We Are More Than a Shelter.
York County Shelter Programs was created 40 years ago to help people who had nowhere to turn. We started out as a homeless shelter (read more about us in our history) and over time became an agency that helps people address issues that may have led to homelessness – crippling challenges such as mental health issues and substance abuse. We also help people who have experienced financial distress and find themselves unable to afford housing.
York County Shelter Programs
Whatever the circumstances are, it is our goal to help people address these challenges so that they can create better lives.
Homelessness is prevalent in the United States. Consider this: According to the Department of Housing and Urban Development, about 553,000 people were homeless on a single night in January of 2018. This is an increase in numbers, for the second year in a row. About two-thirds of the homeless individuals stayed in shelters or transitional housing, while one third were “unsheltered” – meaning they slept on the street, in cars, abandoned buildings, woods and other makeshift places.
Here is an overview of our efforts to help homeless individuals and families, as well as those in need of food. These are the numbers gathered from 2018. Included is information about the help we receive from volunteers, who are essential to our organization.
York County Shelter Programs gave shelter to 700 people in 2018.
Our food pantry feeds about 3000 people per month.
We receive essential support from our volunteers, who gave us over 30,000 hours of help in 2018.
· Work in the dining room in the kitchen
· Work in the Food Pantry at 5 Swetts Bridge Road
· Work at the Notre Dame Spiritual Center
· Work at the seasonal bakery
· Help with Mama Mia public dinners, held during the summer
· Help with the Shaker Hill Apple Festival
· Help with maintenance and the grounds
· Drive people to appointments
· Drive meals to our off-campus facilities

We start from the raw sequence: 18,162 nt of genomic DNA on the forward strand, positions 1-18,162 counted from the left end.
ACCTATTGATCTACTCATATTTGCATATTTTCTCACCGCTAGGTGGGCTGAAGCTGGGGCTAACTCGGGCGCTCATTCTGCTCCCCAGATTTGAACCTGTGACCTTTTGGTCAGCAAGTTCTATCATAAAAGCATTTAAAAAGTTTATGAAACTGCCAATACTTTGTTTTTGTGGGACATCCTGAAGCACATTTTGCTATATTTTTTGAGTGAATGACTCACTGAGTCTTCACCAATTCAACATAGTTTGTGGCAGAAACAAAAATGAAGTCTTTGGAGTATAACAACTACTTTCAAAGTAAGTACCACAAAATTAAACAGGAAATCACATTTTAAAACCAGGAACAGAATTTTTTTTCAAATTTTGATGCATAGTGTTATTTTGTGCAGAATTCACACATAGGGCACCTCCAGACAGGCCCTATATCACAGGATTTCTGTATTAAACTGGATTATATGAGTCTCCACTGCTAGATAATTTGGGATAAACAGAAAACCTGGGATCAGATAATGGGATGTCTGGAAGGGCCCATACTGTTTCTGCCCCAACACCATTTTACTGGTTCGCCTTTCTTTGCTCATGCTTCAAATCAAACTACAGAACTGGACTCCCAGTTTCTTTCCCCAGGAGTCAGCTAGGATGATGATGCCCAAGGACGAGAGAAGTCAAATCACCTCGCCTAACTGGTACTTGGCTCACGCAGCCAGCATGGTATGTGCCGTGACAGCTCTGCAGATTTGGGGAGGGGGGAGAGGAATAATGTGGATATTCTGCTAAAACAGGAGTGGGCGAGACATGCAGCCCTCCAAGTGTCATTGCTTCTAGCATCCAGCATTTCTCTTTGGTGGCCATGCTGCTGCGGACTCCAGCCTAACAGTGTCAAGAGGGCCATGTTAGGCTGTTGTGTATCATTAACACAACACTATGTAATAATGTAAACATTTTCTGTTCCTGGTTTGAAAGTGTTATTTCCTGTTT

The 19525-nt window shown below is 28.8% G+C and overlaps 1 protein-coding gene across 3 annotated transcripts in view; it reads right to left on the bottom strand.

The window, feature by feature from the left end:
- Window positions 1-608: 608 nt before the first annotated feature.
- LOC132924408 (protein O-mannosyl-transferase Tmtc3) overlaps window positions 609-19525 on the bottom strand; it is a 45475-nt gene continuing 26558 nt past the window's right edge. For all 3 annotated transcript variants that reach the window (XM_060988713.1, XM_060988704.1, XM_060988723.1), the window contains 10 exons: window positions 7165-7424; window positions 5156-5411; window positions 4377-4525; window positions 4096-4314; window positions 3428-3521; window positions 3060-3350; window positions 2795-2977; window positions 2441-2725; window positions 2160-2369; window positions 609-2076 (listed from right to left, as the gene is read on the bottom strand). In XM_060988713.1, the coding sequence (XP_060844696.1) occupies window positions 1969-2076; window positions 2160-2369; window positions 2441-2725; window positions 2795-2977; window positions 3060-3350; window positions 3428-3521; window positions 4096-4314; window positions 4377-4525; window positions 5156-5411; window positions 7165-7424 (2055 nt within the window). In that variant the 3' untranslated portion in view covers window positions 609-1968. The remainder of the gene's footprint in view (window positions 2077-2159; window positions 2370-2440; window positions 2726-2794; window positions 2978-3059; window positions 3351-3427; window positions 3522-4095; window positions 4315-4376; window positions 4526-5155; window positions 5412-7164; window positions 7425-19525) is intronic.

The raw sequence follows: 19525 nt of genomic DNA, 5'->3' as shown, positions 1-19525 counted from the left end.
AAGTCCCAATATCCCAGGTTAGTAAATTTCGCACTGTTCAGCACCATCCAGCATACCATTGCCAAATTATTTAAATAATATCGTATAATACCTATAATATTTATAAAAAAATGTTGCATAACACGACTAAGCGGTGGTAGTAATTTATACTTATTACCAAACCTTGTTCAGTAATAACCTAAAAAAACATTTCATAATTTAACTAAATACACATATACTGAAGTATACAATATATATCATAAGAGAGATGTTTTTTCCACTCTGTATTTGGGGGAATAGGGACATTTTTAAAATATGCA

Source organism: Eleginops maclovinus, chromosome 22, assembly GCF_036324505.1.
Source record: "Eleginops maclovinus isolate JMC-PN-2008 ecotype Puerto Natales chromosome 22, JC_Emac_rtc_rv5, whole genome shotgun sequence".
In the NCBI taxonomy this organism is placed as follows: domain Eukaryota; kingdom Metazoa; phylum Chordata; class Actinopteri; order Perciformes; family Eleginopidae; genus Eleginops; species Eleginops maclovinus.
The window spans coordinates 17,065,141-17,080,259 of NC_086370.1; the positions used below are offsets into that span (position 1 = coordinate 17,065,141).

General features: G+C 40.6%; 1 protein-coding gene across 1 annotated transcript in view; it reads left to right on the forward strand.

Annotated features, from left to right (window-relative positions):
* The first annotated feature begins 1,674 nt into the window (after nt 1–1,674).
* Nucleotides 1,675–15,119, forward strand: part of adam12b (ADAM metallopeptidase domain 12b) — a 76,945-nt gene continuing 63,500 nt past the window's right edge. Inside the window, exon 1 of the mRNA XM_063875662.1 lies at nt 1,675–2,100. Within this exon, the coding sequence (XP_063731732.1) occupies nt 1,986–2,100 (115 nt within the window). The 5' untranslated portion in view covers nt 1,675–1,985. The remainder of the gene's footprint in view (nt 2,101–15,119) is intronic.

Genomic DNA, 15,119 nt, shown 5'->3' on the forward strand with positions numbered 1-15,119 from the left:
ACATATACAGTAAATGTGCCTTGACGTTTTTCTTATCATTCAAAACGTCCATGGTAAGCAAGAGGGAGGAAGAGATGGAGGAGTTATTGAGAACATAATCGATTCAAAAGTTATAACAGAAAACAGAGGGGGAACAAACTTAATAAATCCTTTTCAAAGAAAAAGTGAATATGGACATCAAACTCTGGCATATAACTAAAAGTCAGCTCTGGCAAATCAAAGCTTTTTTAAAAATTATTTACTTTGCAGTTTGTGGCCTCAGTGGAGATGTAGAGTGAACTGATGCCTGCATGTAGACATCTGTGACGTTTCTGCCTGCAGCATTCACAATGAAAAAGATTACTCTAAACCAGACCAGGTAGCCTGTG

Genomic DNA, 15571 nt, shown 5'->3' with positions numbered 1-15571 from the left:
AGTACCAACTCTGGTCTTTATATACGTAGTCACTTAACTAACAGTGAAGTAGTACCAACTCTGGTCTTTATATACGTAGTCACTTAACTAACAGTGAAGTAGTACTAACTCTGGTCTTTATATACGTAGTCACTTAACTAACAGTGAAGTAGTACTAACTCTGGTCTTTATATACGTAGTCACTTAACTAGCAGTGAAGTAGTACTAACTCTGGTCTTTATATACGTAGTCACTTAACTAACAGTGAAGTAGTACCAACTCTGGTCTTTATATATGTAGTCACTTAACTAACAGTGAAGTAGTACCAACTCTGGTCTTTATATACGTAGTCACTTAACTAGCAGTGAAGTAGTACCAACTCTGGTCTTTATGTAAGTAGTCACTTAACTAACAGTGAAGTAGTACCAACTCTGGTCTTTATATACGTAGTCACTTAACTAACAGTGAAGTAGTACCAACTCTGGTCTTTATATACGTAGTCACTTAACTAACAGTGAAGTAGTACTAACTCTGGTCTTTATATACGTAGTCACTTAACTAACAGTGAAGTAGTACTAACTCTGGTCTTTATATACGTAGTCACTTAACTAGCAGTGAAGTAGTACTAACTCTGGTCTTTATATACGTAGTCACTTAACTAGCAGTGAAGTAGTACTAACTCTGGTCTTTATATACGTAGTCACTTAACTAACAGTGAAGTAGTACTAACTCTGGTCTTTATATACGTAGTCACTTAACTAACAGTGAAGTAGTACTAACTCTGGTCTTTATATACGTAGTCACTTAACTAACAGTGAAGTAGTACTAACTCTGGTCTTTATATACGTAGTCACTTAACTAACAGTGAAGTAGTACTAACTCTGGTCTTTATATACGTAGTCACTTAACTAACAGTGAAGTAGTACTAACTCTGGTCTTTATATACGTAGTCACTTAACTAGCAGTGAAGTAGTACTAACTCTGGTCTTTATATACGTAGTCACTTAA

· Teach classes
We are here to provide essential needs: food, clothing and shelter. Without them, it is impossible to move forward, to create long-lasting change.
We have staff at our shelters 24-7.
We also have a food pantry at 5 Swetts Bridge Road in Alfred that is available to anyone in need of food. Call us at 207- 324-1137 if you need shelter or food or know someone who does. You can also email us at email@example.com
We assign navigators to every new resident. Our navigators help residents address the issues that led to homelessness. This may include therapeutic help for mental health issues, treatment for substance abuse, and medical help. We partner with agencies such as Community Action Programs in Sanford, which assists clients with housing, child care, financial issues and health insurance. CAP also offers dental and medical care at Nasson Health Care in Springvale for people without insurance or financial resources.
We ask our shelter residents to volunteer for YCSP programs. We believe that participation is critical in helping people establish a sense of connection, purpose and community.
Job Skills Training
York County Shelter Programs provides job skills training opportunities. Residents can learn job skills by working with our maintenance crew or in our food services department.
YCSP owns and manages 120 housing units in southern Maine. Our goal is to help shelter residents move into either transitional or permanent housing.